It seems that the insert does mess up the special characters as Justin Cave suggested. But I am not able to understand why this is happening? Can anyone please provide related suggestion?

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What is the database character set? What is the national character set? Are you loading the data into a VARCHAR2 column? Or an NVARCHAR2 column? Does the character exist in the database character set? –  Justin Cave Jan 9 '12 at 21:30
@JustinCave: Database characterset: WE8MSWIN1252 ; National CS: AL16UTF16. I would be loading the data into NVARCHAR2. I am not sure if the character exists in the character set! I am told to build the applcn in an existing database and so I wanted to be sure that I do not run into these issues. Can you please guide me where I can find out the allowed characters for the characterset mentioned above –  name_masked Jan 9 '12 at 21:38
@darkie15: you should not have problems when using UTF16 that includes almost all characters known to mankind. The real problem is the transfer from client to the server (and all the intermediate steps, like import files, web pages, emails, ...) –  a_horse_with_no_name Jan 9 '12 at 21:50
@darkie15 - Wikipedia, among others, has a character map for the Windows-1252 character set en.wikipedia.org/wiki/Windows-1252 that will show you which characters are valid in the database character set. –  Justin Cave Jan 9 '12 at 21:51
Ok. So I just added a row in the database table containing a degree symbol i.e. INSERT INTO CITY(Area, Avg_Temparature) VALUES (1100, '10◦C'); SQL Client being used is Oracle SQL Developer. On viewing the table contents, the value is displayed incorrectly for the temperature column with degree symbol. I checked the encoding of SQL Developer and it is UTF8. Is it that the database encoding is messing up while entering the special characters? –  name_masked Jan 9 '12 at 22:38
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2 Answers

up vote 1 down vote accepted

First you should not store the symbol as part of your column. That requires you to declare the column as VARCHAR which will give you lots of problems in the long run (e.g. you cannot sum() on them, you cannot avg() on them and so on)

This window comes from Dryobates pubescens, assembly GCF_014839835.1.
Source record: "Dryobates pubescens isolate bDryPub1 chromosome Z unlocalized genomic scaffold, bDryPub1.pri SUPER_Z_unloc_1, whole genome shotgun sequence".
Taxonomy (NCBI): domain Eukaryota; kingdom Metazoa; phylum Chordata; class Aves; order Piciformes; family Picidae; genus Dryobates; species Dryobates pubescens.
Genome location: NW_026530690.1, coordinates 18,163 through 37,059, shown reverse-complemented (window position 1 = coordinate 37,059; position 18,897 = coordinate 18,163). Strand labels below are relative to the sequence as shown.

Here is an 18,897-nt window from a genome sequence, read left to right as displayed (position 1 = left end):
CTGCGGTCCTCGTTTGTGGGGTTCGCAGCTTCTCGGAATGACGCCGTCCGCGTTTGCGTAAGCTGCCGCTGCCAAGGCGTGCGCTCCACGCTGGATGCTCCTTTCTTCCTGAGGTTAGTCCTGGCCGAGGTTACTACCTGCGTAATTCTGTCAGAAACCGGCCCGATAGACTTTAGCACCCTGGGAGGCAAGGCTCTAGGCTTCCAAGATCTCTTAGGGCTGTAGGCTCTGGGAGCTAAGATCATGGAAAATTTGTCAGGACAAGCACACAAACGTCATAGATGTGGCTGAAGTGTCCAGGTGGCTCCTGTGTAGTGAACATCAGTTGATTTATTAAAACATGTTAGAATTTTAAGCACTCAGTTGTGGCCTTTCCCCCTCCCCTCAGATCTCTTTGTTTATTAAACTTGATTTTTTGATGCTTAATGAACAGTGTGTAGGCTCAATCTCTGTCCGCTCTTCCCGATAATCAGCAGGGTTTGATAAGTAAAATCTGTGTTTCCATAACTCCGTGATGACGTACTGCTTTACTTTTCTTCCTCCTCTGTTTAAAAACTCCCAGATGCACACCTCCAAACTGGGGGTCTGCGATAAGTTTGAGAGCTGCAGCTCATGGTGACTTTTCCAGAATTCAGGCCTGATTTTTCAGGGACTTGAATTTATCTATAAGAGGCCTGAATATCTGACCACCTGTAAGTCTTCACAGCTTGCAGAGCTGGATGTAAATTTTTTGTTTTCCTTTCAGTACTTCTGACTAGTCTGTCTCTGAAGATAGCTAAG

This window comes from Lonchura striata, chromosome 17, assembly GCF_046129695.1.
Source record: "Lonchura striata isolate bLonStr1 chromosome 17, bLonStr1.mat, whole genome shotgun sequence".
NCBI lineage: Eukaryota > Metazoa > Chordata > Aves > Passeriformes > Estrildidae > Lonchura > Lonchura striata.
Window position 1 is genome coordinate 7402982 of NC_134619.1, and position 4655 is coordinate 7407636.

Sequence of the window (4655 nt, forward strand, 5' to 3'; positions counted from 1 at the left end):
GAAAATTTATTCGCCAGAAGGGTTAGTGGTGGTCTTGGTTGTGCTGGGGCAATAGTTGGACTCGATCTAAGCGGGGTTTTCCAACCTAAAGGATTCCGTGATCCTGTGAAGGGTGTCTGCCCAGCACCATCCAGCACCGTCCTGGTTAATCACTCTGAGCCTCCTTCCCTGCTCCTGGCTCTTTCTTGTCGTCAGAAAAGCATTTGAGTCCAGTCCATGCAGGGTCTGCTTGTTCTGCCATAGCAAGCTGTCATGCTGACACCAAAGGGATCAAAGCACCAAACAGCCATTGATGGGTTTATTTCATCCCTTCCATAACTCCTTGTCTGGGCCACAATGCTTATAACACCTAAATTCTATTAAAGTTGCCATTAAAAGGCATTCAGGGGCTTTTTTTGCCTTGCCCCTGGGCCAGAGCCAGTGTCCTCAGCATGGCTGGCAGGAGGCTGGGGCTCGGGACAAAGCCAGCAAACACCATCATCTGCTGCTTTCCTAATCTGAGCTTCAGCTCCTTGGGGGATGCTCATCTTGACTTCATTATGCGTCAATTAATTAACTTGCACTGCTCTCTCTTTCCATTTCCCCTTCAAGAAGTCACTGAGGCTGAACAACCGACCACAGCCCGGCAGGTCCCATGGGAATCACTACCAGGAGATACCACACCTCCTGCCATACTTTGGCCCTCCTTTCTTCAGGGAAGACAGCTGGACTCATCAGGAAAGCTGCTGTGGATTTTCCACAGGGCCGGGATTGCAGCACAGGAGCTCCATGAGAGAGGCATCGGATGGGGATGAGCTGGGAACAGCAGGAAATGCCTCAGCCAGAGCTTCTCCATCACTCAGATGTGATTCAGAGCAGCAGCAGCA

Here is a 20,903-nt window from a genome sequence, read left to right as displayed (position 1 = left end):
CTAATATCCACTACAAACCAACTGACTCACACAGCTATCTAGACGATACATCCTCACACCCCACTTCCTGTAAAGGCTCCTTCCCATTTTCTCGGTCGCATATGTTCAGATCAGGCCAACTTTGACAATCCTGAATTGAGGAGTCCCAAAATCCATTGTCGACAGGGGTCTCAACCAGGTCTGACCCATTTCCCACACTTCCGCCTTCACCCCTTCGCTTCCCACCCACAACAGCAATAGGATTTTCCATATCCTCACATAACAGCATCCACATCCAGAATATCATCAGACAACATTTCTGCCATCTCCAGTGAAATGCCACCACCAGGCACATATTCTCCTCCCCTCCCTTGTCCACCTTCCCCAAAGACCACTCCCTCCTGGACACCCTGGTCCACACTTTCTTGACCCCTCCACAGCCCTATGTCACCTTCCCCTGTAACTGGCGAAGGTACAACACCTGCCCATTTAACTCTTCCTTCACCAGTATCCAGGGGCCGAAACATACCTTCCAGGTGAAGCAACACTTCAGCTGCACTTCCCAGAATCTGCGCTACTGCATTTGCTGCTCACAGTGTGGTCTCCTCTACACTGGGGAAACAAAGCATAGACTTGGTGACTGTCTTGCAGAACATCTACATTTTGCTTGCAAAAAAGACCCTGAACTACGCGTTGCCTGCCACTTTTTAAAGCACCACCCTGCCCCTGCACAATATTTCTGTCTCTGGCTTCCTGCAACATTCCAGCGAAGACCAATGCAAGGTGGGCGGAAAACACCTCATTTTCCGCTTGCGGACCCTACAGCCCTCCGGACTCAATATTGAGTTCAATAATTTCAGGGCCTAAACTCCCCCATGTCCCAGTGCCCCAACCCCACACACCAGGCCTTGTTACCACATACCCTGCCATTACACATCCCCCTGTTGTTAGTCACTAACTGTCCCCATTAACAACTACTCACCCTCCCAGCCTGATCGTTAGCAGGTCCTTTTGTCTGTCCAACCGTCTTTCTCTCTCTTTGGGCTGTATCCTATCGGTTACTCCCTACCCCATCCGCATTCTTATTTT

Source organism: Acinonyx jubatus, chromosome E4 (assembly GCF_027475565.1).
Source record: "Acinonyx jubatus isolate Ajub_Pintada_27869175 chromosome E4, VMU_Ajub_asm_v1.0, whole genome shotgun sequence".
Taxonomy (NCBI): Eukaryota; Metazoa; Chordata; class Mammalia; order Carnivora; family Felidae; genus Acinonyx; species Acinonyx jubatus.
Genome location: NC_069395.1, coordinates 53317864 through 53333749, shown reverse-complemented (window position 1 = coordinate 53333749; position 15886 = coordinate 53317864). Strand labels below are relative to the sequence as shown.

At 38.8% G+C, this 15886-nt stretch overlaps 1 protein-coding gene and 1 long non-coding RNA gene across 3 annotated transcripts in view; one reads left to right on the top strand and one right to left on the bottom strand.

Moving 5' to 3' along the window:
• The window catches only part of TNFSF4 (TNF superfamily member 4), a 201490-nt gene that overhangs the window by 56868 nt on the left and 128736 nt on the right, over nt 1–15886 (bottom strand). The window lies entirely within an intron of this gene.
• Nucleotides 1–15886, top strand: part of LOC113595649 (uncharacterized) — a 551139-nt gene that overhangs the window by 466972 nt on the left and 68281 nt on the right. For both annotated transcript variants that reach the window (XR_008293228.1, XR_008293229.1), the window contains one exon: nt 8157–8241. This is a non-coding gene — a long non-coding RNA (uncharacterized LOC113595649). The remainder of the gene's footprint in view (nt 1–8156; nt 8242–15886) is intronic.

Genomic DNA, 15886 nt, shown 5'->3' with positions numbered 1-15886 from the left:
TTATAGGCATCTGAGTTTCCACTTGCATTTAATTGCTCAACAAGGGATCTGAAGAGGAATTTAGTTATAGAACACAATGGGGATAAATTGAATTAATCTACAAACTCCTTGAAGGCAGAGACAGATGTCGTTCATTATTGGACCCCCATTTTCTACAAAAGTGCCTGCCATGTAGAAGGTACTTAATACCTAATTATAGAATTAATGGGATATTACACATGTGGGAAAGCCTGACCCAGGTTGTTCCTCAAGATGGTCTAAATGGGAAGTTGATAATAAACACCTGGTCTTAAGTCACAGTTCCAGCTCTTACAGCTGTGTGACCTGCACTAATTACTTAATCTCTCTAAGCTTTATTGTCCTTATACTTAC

You should store the unit in which the temperature was taken in a second column (e.g. 1 = celcius and 2 = fahrenheit) and translate this when displaying the data in the frontend. If you really want to store the symbol, declare the units columns as CHAR(1):

    area               number(22),
    avg_temperature    number(10,3),
    units              varchar(2)

Then you can insert it as follows:

INSERT INTO readings 
 (area, avg_temperature, units)
 (1000, 12.3, '°C');

But again: I would not recommend to store the actual symbol. Store only the code!

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Thank you for your suggestion, but the problem is that the degree symbol is only an example. We are actually receiving this data from the client and it contains just about many special characters (including degree symbol). I am not sure if your solution fits to the real scenario. –  name_masked Jan 9 '12 at 21:42
So what is the real problem then? I showed you an example on how to insert the degree symbol. –  a_horse_with_no_name Jan 9 '12 at 21:43
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First you need to know what the database character set is. Then you need to know what character set your "client" connection is using. Life is always easier if these are the same.

If your databse is utf-8 and your client is utf-8 then you don't need to do any character escaping you can just use the utf-8 encoding for the desired character.

In your example the degree character is unicode codepoint u+00b0.

In utf-8 this is a two-byte sequence: x'c2', x'b0'.

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"Is it that the database encoding is messing up while entering the special characters?" Not exactly. According to your information above you are using the Windows-1252 character set encoding at the database level -- this character set consists of a maximum of 256 characters 0-127 being the standard ASCII set and 128-255 as defined by the codepage defintion. If your SQLDEVELOPER client is set to use UTF-8 encoding then it uses the UNICODE character set (many thousands of characters) with 1-byte, 2-byte, 3-byte or 4-byte encodings (depends on the character). –  Murray McDonald Jan 10 '12 at 1:41
continued -- standard ASCII characters (0-127) are THE SAME in UNICODE (and are encoded as single bytes in UTF-8) as in the Windows-1252 character set so that's why everything works until you attempt to store a non-ASCII character. Switch your SQLDeveloper "Environment" encoding to windows-1252 -- you should be fine then because both the Database and the Client will be encoding characters the same way. Ultimately, you need to ask your customer what encoding their data is in to ensure the database will support it. –  Murray McDonald Jan 10 '12 at 1:50